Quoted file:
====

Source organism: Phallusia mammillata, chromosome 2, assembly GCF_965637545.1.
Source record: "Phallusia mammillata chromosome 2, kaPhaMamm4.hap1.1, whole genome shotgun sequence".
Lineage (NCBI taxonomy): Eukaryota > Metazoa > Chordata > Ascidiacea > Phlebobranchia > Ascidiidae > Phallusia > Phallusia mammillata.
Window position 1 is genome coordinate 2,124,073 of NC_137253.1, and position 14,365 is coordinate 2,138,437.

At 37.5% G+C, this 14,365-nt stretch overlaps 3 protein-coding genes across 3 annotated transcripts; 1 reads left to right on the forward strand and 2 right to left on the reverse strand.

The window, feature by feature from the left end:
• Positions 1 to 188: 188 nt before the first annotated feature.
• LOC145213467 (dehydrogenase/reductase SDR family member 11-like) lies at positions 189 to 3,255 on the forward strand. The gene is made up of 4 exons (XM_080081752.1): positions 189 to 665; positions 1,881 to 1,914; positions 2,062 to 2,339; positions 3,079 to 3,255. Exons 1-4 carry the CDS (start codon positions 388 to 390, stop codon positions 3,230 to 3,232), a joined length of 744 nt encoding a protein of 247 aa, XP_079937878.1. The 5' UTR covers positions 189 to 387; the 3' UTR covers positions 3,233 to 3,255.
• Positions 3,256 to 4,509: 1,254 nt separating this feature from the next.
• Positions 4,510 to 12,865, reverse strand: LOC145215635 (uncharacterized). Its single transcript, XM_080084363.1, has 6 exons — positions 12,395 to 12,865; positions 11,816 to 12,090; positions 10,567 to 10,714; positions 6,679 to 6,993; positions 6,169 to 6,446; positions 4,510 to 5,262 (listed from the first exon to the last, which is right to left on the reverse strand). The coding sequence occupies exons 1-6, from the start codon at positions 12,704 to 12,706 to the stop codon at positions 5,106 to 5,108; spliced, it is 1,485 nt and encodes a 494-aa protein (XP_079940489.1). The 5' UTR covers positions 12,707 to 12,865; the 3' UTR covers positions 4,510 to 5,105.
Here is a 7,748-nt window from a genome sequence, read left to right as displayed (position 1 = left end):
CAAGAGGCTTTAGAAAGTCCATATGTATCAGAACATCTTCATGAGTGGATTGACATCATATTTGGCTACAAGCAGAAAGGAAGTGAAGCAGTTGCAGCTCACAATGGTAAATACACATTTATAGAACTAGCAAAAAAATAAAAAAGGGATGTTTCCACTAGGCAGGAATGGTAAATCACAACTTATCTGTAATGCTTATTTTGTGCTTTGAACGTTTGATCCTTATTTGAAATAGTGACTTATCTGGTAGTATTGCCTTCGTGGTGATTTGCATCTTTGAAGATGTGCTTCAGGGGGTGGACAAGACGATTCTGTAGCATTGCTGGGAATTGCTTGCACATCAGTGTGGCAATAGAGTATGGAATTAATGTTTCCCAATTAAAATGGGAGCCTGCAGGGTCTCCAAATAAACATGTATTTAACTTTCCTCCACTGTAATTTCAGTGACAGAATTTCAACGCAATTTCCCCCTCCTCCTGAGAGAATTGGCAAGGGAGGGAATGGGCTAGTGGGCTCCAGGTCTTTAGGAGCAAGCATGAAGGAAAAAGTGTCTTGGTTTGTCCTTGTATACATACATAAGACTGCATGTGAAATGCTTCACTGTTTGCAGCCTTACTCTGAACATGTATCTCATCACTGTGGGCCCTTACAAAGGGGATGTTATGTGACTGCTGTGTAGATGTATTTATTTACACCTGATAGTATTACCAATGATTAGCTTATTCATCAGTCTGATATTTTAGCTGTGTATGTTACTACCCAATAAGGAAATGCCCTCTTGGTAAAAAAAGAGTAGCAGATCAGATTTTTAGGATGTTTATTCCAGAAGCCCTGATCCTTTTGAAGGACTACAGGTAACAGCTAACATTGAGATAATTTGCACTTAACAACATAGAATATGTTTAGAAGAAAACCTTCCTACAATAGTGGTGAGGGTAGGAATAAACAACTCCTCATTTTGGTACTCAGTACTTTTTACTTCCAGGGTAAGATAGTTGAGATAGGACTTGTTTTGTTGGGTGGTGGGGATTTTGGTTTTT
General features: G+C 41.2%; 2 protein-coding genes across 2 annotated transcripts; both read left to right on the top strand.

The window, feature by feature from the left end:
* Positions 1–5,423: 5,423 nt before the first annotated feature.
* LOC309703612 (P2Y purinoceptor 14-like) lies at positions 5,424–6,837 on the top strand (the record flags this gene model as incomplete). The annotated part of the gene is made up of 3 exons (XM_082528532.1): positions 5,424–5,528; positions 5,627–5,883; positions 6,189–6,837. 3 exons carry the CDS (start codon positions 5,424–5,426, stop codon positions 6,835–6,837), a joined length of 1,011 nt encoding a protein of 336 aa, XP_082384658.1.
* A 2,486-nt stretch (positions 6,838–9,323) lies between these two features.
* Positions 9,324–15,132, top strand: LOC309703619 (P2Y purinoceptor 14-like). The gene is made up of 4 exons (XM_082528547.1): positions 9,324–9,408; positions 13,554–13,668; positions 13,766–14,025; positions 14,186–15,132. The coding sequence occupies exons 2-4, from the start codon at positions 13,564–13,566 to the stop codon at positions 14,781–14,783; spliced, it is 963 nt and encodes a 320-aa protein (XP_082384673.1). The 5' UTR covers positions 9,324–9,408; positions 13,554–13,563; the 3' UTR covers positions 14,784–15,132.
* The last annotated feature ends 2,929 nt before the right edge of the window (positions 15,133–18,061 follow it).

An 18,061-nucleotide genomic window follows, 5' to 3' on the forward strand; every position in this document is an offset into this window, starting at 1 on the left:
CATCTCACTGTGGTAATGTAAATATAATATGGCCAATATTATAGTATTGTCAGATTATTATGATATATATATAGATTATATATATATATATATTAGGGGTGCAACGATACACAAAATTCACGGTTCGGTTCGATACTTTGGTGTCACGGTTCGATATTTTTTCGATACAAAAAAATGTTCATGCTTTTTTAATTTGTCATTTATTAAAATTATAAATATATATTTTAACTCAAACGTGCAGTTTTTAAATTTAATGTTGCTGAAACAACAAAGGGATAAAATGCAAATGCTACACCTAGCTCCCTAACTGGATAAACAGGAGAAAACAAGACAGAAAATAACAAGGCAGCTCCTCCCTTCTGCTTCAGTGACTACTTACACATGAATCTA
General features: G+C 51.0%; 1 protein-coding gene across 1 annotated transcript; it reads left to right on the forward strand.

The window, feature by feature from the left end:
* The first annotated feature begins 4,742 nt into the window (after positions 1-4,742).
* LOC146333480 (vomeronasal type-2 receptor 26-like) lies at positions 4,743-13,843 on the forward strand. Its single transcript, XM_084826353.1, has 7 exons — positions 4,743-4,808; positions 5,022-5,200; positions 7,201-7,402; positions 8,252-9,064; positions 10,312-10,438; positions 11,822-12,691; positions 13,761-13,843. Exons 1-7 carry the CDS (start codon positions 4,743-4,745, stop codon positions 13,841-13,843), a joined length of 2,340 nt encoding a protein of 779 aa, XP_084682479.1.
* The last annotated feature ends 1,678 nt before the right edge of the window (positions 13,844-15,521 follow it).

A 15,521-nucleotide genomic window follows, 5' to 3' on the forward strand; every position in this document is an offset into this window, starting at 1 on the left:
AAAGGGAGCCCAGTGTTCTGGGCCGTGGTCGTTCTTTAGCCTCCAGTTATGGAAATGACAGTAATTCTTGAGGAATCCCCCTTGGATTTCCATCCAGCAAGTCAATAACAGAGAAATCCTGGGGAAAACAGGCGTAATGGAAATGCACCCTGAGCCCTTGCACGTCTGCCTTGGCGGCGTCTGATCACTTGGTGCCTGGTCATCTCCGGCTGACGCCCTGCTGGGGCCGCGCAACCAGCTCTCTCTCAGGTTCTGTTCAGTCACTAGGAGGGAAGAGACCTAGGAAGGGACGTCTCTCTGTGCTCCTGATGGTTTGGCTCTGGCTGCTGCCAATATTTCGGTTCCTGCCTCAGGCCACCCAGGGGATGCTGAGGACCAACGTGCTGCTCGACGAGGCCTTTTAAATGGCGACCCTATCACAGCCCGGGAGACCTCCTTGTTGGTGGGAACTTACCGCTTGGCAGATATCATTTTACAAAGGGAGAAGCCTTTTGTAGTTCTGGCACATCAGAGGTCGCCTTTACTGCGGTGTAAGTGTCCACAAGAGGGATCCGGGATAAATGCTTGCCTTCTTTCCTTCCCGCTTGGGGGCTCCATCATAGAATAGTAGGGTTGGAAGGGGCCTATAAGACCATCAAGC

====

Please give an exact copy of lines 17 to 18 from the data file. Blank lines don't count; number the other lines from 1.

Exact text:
* A 2,486-nt stretch (positions 6,838–9,323) lies between these two features.
* Positions 9,324–15,132, top strand: LOC309703619 (P2Y purinoceptor 14-like). The gene is made up of 4 exons (XM_082528547.1): positions 9,324–9,408; positions 13,554–13,668; positions 13,766–14,025; positions 14,186–15,132. The coding sequence occupies exons 2-4, from the start codon at positions 13,564–13,566 to the stop codon at positions 14,781–14,783; spliced, it is 963 nt and encodes a 320-aa protein (XP_082384673.1). The 5' UTR covers positions 9,324–9,408; positions 13,554–13,563; the 3' UTR covers positions 14,784–15,132.